As many Miami artists fight to prevent Walmart's impending entry into Midtown, one Broward photographer is trying to get her work into the mega store.
Sandra Canning, fine art photographer, has entered Walmart's "Get on the Shelf" competition, which allows people from all over the country to submit a product idea with the hopes of eventually making it onto the shelf. Canning's product suggestion: her original photographs. "Art should be available to all, not just wealthy art collectors," her submission video states.
If she were to get her wish and sell her photographs via Walmart, she promises affordable pieces, maxing out at $100. The process of getting this to happen is simple: "If you like my idea, vote for me," she says, and "If I am selected as a vendor, my art will be sold through Walmart.com." Voting for the competition ends September 2.
Deerfield Pier Morning, by Sandra Canning
An artist actually supporting Walmart might come as a shock for many Wynwood and Midtown-area art lovers, but as Canning puts it, it's all about the customer: "I am not focused so much on Walmart as I am on their customer who simply cannot afford original art through the traditional channels."
"I am inspired by the contemplation of beauty," she says, adding, "I have found immense peace through my pictures, and I feel duty-bound to pass it on." Walmart reaches the masses, so it seems a fitting choice to pass on her passion through the retailer. Though the selection of art available in super stores like Walmart is mostly generic prints of Paris - sometimes in pink with glitter for a little girl's room, because little girls just love Paris - or prints from the greats, like van Gogh or Picasso, chances of finding original photographs from up-and-coming artists are slim. If she wins, Canning hopes to use her platform at Walmart as "leverage momentum" to eventually have her works sold in places like Target, IKEA, and HomeGoods.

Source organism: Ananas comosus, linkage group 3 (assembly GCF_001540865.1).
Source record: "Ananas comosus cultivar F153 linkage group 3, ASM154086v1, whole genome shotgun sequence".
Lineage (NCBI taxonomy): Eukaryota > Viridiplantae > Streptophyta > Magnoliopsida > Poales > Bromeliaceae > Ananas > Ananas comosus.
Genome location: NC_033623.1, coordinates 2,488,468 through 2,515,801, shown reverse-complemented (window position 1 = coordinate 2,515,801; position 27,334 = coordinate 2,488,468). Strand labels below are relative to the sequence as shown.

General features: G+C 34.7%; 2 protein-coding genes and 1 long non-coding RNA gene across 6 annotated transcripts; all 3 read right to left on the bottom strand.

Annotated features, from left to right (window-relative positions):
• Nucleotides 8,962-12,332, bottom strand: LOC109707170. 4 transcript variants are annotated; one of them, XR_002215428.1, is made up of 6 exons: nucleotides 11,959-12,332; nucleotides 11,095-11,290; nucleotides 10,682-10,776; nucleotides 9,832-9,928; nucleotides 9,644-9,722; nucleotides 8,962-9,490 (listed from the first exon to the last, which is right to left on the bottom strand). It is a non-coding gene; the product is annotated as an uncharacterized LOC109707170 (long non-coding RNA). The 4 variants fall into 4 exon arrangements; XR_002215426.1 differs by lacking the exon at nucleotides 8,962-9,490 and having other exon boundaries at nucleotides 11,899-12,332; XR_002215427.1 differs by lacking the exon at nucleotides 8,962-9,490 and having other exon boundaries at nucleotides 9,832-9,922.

III, by Sandra Canning
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Canning argues that the value of art is subjective, and that selling through Walmart should not cheapen someone's work. "I see Ansel Adams' work in Walmart and Costco. I don't think sales of his signed fine art originals are being devalued." She says the photographs she would offer in her gallery would be different than those she would sell with Walmart; this way, she explains, it will "protect my past and future collectors."
For now, you can buy Canning's photographs via her website; prints range from $200 to $600. "I will always want to have a collection of pieces that are high quality but still affordable to everyone," she says. Canning does admit that an obstacle to make those prices more affordable is the overhead costs of materials, but she's staying positive that the public will love her work enough to get it on the shelf; "of course I am going to win; must stay positive, right?"